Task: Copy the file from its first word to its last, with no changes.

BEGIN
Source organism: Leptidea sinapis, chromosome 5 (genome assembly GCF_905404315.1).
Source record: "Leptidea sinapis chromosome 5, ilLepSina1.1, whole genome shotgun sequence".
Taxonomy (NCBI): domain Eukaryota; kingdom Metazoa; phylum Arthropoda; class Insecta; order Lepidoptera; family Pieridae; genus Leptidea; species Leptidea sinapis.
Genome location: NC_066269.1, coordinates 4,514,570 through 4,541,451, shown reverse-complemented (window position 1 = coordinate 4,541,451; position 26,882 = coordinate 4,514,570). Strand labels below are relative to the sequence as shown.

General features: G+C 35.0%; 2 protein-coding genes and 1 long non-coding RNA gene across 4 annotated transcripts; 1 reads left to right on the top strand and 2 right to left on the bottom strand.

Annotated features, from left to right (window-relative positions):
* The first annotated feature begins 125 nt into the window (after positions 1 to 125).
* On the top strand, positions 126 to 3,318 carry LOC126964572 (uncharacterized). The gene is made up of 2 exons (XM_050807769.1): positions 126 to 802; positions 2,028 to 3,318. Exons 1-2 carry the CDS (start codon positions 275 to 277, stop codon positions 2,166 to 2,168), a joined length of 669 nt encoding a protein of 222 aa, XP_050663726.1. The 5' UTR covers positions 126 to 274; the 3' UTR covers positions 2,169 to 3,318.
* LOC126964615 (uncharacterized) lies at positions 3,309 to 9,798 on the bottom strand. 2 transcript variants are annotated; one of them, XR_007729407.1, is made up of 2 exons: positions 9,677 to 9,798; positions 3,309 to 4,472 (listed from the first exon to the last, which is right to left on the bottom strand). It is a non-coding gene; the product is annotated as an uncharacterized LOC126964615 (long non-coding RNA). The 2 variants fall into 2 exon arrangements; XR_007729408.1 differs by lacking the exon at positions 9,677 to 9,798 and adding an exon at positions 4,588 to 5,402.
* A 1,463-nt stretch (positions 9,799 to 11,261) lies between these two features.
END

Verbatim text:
Source organism: Leptidea sinapis, chromosome 5 (genome assembly GCF_905404315.1).
Source record: "Leptidea sinapis chromosome 5, ilLepSina1.1, whole genome shotgun sequence".
Taxonomy (NCBI): domain Eukaryota; kingdom Metazoa; phylum Arthropoda; class Insecta; order Lepidoptera; family Pieridae; genus Leptidea; species Leptidea sinapis.
Genome location: NC_066269.1, coordinates 4,514,570 through 4,541,451, shown reverse-complemented (window position 1 = coordinate 4,541,451; position 26,882 = coordinate 4,514,570). Strand labels below are relative to the sequence as shown.

General features: G+C 35.0%; 2 protein-coding genes and 1 long non-coding RNA gene across 4 annotated transcripts; 1 reads left to right on the top strand and 2 right to left on the bottom strand.

Annotated features, from left to right (window-relative positions):
* The first annotated feature begins 125 nt into the window (after positions 1 to 125).
* On the top strand, positions 126 to 3,318 carry LOC126964572 (uncharacterized). The gene is made up of 2 exons (XM_050807769.1): positions 126 to 802; positions 2,028 to 3,318. Exons 1-2 carry the CDS (start codon positions 275 to 277, stop codon positions 2,166 to 2,168), a joined length of 669 nt encoding a protein of 222 aa, XP_050663726.1. The 5' UTR covers positions 126 to 274; the 3' UTR covers positions 2,169 to 3,318.
* LOC126964615 (uncharacterized) lies at positions 3,309 to 9,798 on the bottom strand. 2 transcript variants are annotated; one of them, XR_007729407.1, is made up of 2 exons: positions 9,677 to 9,798; positions 3,309 to 4,472 (listed from the first exon to the last, which is right to left on the bottom strand). It is a non-coding gene; the product is annotated as an uncharacterized LOC126964615 (long non-coding RNA). The 2 variants fall into 2 exon arrangements; XR_007729408.1 differs by lacking the exon at positions 9,677 to 9,798 and adding an exon at positions 4,588 to 5,402.
* A 1,463-nt stretch (positions 9,799 to 11,261) lies between these two features.